What if I don't grow a crop is the key reason crop farmers balk on forward pricing before harvest. Corn prices rising into the 2006 harvest and shortly after the 2007 harvest further discourage forward pricing.
Ethanol plants have little onsite storage. They tend to book corn needs way out in front. The best time to sell to an ethanol plant may be a long time before you have the crop.
Farmers who are reluctant to forward price because they may not have a crop may miss out on the best ethanol plant bids.
Deere offers protection. John Deere Risk Protection is offering the industry’s first-ever Ethanol Policy. It provides coverage to corn producers who have contracts to deliver corn to ethanol plants.
"The ethanol coverage works with the Multiple Peril Crop Insurance revenue products Crop Revenue Coverage and Revenue Assurance with Harvest Price Option," explains Dennis Daggett, John Deere Credit - John Deere Risk Protection, Senior Vice-President. "If farmers want the ethanol policy, they must have an active MPCI, CRC or RA-HPO policy with John Deere Risk Protection."
This new policy insures yield shortfalls below contracted volumes in the event the price to replace the corn rises above the federal crop insurance coverage.
An example. Suppose a farmer has 1,600 acres of corn. He buys a combination of CRC yield coverages that result in an aggregate yield guarantee of 171,650 bushels. He contracts those 171,650 bushels with an ethanol plant for $5.10.
Next suppose bad weather strikes. The farmer only harvests 128,000 bushels. He's 43,650 bushels short of enough corn to fill his contract.
Further suppose the fall MPCI price is $5.45. The price to replace the 43,650 bushels the producer is short is $5.85. The replacement price is 40 cents higher than the MPCI harvest price. The ethanol contract would pay the farmer $17,460 (43,650 bu. X $0.40).
The indemnity payment rate per bushel is calculated as the replacement price minus the higher of:
* The MPCI spring price
* The MPCI fall price
* The ethanol contract price.
Alternatively suppose the replacement bushel price is less than all three of those other prices, in spite of the producer's crop shortfall, the indemnity payment would be zero.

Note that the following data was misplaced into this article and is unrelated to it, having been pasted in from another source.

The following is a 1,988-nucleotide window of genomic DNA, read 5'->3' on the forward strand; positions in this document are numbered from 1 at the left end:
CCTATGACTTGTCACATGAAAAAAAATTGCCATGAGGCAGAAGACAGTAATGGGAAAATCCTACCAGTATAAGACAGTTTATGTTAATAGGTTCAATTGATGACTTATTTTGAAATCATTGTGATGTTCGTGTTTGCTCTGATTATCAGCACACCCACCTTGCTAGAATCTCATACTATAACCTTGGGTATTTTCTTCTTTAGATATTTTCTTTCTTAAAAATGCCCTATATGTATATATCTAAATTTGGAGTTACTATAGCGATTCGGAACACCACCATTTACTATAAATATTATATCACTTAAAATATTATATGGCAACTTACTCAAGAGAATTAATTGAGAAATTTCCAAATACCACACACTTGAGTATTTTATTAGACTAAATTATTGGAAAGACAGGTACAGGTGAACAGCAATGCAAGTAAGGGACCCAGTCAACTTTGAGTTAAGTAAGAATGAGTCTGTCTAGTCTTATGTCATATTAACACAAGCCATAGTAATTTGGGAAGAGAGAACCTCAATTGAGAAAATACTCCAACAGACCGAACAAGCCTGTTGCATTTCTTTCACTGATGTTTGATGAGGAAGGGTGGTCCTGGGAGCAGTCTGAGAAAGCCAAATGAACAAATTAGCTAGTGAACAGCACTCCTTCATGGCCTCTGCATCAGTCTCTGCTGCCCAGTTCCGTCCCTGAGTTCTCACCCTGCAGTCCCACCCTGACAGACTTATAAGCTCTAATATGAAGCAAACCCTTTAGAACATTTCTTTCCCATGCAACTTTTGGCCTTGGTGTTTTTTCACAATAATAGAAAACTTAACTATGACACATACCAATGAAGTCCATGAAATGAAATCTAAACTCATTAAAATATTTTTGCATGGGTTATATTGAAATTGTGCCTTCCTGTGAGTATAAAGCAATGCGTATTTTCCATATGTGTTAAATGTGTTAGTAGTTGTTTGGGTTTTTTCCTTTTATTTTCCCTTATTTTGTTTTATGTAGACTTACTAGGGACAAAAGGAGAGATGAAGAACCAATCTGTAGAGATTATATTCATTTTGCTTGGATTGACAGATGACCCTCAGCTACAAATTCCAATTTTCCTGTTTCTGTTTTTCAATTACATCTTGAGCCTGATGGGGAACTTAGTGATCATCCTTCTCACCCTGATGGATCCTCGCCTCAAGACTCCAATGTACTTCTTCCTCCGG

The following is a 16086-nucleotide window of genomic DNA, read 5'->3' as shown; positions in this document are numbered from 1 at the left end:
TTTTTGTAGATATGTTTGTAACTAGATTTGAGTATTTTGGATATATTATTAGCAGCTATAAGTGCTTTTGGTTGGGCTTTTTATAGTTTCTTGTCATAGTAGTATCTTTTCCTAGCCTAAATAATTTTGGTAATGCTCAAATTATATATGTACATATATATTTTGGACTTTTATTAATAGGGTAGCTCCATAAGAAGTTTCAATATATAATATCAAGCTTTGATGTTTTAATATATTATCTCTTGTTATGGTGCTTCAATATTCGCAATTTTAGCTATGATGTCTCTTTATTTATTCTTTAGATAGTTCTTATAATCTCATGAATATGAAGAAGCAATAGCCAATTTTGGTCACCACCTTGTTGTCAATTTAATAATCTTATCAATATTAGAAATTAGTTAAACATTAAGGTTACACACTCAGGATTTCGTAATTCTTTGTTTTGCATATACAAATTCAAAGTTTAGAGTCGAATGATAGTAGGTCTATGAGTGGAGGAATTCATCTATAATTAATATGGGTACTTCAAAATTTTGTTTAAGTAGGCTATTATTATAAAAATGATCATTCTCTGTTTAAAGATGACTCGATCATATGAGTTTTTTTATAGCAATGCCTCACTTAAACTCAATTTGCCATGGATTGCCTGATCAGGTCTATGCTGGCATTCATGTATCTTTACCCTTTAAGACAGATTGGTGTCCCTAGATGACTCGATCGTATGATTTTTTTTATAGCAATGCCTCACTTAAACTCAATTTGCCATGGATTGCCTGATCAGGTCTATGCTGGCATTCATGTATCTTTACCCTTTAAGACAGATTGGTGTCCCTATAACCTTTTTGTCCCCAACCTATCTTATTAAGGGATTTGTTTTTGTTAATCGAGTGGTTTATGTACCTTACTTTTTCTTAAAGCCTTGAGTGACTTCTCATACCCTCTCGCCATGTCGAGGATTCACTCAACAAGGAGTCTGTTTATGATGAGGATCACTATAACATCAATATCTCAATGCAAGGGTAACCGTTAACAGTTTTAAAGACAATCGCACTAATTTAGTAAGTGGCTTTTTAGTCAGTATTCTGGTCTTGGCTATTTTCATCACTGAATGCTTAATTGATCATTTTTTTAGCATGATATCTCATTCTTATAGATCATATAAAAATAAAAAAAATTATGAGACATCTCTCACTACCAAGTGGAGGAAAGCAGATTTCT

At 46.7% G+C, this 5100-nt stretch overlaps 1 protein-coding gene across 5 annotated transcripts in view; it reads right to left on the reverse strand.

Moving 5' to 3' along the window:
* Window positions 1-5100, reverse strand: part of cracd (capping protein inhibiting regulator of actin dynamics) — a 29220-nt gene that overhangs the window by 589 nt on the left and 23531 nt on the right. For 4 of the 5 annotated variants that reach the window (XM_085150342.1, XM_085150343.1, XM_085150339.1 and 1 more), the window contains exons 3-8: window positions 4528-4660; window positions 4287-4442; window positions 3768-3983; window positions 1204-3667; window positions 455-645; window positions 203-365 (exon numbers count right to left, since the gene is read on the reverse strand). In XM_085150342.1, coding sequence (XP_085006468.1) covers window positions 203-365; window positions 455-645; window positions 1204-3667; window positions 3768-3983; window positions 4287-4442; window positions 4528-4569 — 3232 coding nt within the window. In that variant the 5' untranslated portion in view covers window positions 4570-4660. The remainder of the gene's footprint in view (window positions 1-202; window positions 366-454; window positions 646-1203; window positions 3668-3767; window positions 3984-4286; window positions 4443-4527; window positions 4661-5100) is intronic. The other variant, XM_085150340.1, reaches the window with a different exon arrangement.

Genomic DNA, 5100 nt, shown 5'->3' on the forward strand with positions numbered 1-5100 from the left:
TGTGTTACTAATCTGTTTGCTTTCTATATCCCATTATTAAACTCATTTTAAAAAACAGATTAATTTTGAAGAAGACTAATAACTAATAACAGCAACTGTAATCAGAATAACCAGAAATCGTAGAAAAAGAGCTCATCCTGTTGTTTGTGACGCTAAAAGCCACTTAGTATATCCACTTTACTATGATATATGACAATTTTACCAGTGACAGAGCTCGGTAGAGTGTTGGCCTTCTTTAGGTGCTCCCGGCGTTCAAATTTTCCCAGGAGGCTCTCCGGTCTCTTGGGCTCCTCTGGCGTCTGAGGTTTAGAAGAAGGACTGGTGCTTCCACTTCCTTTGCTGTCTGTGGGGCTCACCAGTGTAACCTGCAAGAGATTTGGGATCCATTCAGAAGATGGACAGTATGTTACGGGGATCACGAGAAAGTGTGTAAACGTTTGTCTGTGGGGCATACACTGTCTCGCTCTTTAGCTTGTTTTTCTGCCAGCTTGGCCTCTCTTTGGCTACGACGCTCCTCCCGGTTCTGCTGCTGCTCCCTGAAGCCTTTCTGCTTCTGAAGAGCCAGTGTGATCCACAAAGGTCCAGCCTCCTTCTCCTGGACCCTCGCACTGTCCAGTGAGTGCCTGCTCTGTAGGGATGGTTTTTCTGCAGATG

“We're excited to introduce this new Ethanol Policy, a crop insurance industry first," says Don Preusser, president of JDRP. "We will do our best to continue providing solutions to producers who are supporting renewable energy initiatives.”
The new Ethanol Policy provides additional protection for those bushels of corn contracted for the purpose of ethanol production in the event a producer has a harvest shortfall and the price to replace those bushels exceeds the producer’s underlying insurance coverage.
Late purchase deadline. Growers can buy the ethanol replacement coverage on MPCI policies they have with JDRP up until the acreage reporting date. That deadline varies by state. But it falls between June 30 and July 15 in many locations.
“The new policy is a simple tool that addresses an industry-changing sector of agriculture," says Travis Keister of Minn-Iowa Crop Insurance Services in Blue Earth, Minn.
Ethanol plant to find replacement bushels. As another benefit to producers, the policy requires that the facility offering the ethanol contract to procure replacement bushels. Growers will not need to find the replacement grain themselves.
Ron Kibble, a John Deere dealer, farmer and strong supporter of the ethanol industry says, “This policy is a win-win for growers and ethanol plants alike. JDRP’s new Ethanol Policy provides more security for everyone involved.”
JDRP intends to make the Ethanol Policy available in Iowa, Illinois, Indiana, Kansas, Minnesota, Missouri, Nebraska, Ohio, South Dakota and Wisconsin. All states are subject to approval. For more information, contact your local John Deere Crop Insurance Agent.